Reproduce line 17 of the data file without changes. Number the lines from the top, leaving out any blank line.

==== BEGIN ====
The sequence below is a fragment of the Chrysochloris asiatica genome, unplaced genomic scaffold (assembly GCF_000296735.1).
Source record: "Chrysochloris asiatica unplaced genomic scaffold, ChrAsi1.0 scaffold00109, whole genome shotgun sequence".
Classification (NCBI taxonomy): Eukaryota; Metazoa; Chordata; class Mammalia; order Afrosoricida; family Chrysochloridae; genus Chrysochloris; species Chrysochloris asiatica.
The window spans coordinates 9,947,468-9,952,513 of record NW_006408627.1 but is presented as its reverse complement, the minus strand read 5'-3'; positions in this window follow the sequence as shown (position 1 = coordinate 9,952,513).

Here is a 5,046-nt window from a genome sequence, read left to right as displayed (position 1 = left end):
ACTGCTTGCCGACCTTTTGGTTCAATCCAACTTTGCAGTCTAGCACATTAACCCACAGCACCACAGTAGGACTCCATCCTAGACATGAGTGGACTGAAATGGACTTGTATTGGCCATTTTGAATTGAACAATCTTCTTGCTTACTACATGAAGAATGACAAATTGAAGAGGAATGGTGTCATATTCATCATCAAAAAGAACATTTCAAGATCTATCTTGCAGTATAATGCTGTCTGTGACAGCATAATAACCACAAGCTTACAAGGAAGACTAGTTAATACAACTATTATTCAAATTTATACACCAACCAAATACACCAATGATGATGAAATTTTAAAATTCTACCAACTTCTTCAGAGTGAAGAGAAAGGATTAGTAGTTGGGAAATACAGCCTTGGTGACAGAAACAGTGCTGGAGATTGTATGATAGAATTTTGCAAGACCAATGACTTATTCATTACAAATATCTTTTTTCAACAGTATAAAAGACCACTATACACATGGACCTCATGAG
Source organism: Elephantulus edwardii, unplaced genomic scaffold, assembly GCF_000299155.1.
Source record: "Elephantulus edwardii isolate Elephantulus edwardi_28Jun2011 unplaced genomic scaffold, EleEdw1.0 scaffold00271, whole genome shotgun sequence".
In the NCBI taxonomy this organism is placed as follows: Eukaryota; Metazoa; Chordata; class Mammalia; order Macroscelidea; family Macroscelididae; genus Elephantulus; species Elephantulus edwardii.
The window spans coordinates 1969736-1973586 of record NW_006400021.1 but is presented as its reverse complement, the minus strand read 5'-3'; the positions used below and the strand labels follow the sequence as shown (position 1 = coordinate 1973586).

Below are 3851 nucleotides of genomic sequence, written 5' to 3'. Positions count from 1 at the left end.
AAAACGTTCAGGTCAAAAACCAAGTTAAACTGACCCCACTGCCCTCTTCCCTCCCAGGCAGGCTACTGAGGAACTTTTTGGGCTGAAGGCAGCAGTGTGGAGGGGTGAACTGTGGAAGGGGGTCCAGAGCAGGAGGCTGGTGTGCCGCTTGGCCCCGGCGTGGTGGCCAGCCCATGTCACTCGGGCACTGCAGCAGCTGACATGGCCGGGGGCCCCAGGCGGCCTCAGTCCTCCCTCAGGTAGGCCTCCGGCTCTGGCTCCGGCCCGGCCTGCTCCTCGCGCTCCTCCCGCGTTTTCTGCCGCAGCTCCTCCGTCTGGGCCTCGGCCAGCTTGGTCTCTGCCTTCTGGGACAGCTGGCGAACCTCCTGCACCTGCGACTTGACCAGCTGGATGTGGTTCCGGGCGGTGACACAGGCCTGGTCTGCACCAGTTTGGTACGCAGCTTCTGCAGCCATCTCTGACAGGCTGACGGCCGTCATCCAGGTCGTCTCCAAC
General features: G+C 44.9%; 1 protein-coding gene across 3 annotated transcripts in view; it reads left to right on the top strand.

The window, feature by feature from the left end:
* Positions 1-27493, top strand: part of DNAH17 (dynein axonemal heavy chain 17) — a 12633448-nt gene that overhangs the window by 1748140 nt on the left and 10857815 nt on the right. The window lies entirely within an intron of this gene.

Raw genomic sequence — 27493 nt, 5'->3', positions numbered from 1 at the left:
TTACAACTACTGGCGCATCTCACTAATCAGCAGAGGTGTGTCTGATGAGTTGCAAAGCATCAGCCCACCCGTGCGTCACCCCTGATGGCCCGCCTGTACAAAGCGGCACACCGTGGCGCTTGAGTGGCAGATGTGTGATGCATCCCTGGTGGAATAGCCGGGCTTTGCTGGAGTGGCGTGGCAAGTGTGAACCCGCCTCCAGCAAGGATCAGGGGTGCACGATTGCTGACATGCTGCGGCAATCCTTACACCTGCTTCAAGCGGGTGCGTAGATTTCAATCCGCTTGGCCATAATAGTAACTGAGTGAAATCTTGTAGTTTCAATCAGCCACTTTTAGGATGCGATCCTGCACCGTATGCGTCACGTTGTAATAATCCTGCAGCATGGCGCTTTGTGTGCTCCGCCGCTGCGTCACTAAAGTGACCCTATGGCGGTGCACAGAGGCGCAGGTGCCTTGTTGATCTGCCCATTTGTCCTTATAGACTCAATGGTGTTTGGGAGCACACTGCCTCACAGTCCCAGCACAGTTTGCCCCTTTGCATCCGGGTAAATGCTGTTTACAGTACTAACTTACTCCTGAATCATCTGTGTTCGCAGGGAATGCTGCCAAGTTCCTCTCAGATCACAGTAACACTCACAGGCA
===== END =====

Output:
TTACAACTACTGGCGCATCTCACTAATCAGCAGAGGTGTGTCTGATGAGTTGCAAAGCATCAGCCCACCCGTGCGTCACCCCTGATGGCCCGCCTGTACAAAGCGGCACACCGTGGCGCTTGAGTGGCAGATGTGTGATGCATCCCTGGTGGAATAGCCGGGCTTTGCTGGAGTGGCGTGGCAAGTGTGAACCCGCCTCCAGCAAGGATCAGGGGTGCACGATTGCTGACATGCTGCGGCAATCCTTACACCTGCTTCAAGCGGGTGCGTAGATTTCAATCCGCTTGGCCATAATAGTAACTGAGTGAAATCTTGTAGTTTCAATCAGCCACTTTTAGGATGCGATCCTGCACCGTATGCGTCACGTTGTAATAATCCTGCAGCATGGCGCTTTGTGTGCTCCGCCGCTGCGTCACTAAAGTGACCCTATGGCGGTGCACAGAGGCGCAGGTGCCTTGTTGATCTGCCCATTTGTCCTTATAGACTCAATGGTGTTTGGGAGCACACTGCCTCACAGTCCCAGCACAGTTTGCCCCTTTGCATCCGGGTAAATGCTGTTTACAGTACTAACTTACTCCTGAATCATCTGTGTTCGCAGGGAATGCTGCCAAGTTCCTCTCAGATCACAGTAACACTCACAGGCA